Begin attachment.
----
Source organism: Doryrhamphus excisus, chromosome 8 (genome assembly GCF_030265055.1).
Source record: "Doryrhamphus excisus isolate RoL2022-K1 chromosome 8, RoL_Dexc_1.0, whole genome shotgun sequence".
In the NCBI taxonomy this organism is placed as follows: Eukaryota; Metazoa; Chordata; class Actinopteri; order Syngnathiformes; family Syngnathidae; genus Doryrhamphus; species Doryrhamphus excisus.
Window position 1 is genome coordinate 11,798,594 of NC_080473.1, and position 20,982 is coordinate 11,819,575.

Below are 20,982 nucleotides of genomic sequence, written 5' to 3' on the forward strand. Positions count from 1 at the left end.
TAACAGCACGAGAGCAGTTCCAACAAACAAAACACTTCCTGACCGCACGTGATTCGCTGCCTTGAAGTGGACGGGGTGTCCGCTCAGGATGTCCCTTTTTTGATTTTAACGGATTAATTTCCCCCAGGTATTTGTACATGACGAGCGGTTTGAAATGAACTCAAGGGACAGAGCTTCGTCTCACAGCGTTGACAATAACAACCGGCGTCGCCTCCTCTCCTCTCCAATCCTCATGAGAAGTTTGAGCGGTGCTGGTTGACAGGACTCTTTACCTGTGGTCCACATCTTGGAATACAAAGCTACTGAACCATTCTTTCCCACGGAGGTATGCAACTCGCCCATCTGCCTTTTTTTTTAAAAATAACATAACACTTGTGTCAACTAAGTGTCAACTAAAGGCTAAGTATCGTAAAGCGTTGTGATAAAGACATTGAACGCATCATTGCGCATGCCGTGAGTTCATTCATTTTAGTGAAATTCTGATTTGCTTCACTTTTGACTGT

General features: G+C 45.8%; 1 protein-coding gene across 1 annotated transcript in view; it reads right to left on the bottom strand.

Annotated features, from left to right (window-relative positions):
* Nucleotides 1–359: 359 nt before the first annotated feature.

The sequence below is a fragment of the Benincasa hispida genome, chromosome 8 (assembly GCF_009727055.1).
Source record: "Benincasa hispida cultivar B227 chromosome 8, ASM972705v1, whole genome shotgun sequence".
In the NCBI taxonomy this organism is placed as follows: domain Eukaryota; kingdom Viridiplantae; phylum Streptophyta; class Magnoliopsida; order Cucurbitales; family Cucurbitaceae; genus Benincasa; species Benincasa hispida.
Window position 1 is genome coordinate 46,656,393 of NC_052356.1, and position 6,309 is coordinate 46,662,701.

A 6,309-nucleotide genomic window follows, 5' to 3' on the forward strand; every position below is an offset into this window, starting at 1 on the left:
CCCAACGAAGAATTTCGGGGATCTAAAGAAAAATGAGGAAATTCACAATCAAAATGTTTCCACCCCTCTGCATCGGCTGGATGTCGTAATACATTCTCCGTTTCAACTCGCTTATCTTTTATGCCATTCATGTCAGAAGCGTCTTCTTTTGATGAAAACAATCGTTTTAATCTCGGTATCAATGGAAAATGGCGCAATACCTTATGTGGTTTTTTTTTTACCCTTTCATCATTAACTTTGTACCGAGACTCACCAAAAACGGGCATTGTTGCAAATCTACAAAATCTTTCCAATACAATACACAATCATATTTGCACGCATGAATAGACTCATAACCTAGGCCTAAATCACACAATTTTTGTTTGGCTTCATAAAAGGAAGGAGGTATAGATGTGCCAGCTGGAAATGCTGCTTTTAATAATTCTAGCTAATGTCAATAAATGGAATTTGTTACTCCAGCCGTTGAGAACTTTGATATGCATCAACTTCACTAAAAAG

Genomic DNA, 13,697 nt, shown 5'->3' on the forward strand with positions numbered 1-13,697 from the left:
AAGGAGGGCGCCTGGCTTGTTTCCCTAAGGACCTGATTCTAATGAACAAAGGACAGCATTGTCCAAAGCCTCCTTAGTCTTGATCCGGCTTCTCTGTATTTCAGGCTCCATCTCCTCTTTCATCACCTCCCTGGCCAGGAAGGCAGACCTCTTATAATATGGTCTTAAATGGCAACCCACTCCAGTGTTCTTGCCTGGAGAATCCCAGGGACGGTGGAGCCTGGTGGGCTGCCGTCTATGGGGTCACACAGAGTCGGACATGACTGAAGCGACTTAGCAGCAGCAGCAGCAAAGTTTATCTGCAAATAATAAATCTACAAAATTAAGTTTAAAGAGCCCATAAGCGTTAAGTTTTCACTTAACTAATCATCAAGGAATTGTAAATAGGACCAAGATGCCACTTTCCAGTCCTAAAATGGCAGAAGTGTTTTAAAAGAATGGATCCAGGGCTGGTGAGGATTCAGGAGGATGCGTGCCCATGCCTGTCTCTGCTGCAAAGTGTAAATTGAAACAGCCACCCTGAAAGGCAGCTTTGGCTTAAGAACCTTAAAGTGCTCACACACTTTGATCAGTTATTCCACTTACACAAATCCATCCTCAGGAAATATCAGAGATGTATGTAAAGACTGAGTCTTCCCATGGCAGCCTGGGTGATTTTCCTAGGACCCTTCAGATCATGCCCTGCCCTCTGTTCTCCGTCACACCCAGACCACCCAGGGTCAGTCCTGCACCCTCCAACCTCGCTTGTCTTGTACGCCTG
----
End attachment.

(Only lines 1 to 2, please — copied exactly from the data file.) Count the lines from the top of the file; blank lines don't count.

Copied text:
Source organism: Doryrhamphus excisus, chromosome 8 (genome assembly GCF_030265055.1).
Source record: "Doryrhamphus excisus isolate RoL2022-K1 chromosome 8, RoL_Dexc_1.0, whole genome shotgun sequence".